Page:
Move snapshot from one droplet to another existing droplet?

Posted February 23, 2018 5.2k views
CentOSDigitalOceanSystem ToolsDevelopment

What I’m trying to achieve is something like this:
Take a snapshot of my droplet (which is doing production work at the moment)
Use the snapshot to spin up a droplet.
Do some development on the new, non-production droplet.
Take a snapshot of that NEW droplet and replace the existing PRODUCTION droplet with the snapshot.

I don’t see this as a documented use case, but I imagine there’s some sort of workaround.

Note that the users of the PRODUCTION droplet are using the droplet IP address, and it’s a burden on them to change how they access it – which I’m trying to avoid.

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2 answers

Yes. You can do this. It sounds like you have the process down but are just missing one piece. You can deploy any snapshot (as long as it exists in the same datacenter, you can copy a snapshot to new datacenters from the Images section of the control panel) to any droplet by using the Restore option in the control panel. If you click the “delete” section for your droplet you will see two options.

  • Delete droplet
  • Rebuild droplet

When rebuilding you can choose to rebuild using any image, OS, one-click app or snapshot.

  • Thanks, ryanpq, for this help.

    In case anyone else is surprised that this method involves the scary “DESTROY” control panel, let me tell you my experience.

    First: Next to the Rebuild button, you’ll see a list of images/snapshots. YOUR SNAPSHOT MAY NOT BE OBVIOUS – the list contains all the basic DO systems – a lot of FreeBSDs, Ubuntus, etc.

    Interspersed – NOT OBVIOUS – will your snapshots. Keep looking.

    Second: What happens to your old snapshots when you rebuild? THEY REMAIN IN PLACE. (thought they might be destroyed, but no.)

I’m working on this same problem, however I have noticed that snapshots from one droplet will not show up on another droplet.

From reading on some other threads, here are some ways I am exploring to get this done, because I don’t want to lose the IP address that I currently have, it creates a ton more work:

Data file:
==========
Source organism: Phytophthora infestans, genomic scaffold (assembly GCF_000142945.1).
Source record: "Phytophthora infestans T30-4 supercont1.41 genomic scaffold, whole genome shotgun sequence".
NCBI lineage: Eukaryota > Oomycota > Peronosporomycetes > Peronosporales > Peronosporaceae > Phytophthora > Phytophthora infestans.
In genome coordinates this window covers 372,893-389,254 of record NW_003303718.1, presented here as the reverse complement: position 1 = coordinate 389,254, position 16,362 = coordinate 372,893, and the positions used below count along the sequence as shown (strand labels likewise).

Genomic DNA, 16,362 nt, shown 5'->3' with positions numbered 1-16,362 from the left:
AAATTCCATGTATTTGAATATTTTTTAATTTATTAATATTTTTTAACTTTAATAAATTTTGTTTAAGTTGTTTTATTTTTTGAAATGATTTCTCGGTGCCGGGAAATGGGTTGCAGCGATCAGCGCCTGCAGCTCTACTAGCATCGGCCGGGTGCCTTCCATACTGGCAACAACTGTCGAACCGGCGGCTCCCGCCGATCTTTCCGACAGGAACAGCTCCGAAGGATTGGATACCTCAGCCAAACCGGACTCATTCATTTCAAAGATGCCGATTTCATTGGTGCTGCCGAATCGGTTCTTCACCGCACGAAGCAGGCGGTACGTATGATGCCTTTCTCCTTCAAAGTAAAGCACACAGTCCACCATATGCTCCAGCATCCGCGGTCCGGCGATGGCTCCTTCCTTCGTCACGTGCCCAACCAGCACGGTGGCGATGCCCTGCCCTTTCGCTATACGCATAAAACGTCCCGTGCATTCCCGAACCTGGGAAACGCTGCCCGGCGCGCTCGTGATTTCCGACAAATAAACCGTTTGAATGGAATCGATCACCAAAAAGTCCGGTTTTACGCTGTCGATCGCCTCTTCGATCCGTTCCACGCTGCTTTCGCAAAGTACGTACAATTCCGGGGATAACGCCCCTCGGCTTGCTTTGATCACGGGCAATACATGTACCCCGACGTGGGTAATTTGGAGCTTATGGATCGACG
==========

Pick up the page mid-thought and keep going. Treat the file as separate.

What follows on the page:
Potential Reasons for the Problem:

  • Droplets are not same size. Citation (speculation / hearsay on these forums, no links to documentation)
  • Droplets are in different locations. Citation (speculation / hearsay on these forums, no links to documentation)

Setup Notes: The Floating IP Strategy

Edit: It appears that after doing a Destroy/Rebuild of your Droplet, you loose the IP address, so no matter what you do, you are going to have this, “loss of IP address” which is a problem inherent to Digital Ocean, which they try to solve with something called a, “Floating IP.”

So essentially, before you do the following, you should likely try enabling Floating IP. Note that I did not do this, so I am not 100% sure that this prevents the problem.

Once you have your floating IP, then everything in terms of your DNS setup and Nameserver setup should flow from that floating IP, which you can think of as your, “Internal Unchanging Digital Ocean IP” (in theory - I have not tested this).

Change Region Strategy:

From that link:

you can change region by going to Images -> Snapshots, find your image -> More -> Add to Region -> Select region of original droplet :)

However this is not very helpful. Instead you have to follow this guide, mentioning how to migrate droplets, which mentions a few strategies.

When you create a snapshot, it is available only in the region where it was created. If you want to use the snapshot to create Droplets in other regions, then you’ll need to add the snapshot to the regions where you want to use it.

Personally, I was able to use this strategy to successfully migrate the new “dev server” droplet to the old “production server” droplet - I had my dev server sitting in a different region. However, after migrating, the IP address was changed to the new “dev server” IP address, so it does not fulfill the original objective of the question.

Don’t See Anything Yet? Flush Your Cache.

Flushing the DNS Cache
Windows: ?

Download/Upload Local Strategy: Downloading a snapshot to a local computer for data portability (e.g. download a snapshot from one droplet, upload to another):

I was not able to try this out, this appears to be the more, “old school” way of doing it, and would require that download/upload time, but may be less fraught with problems in the production environment, thereby effecting users less.

Note that one person’s advice was, “use Docker containers.” Yes, that is good advice and we should all be doing that, unless you are looking for an extremely quick fix.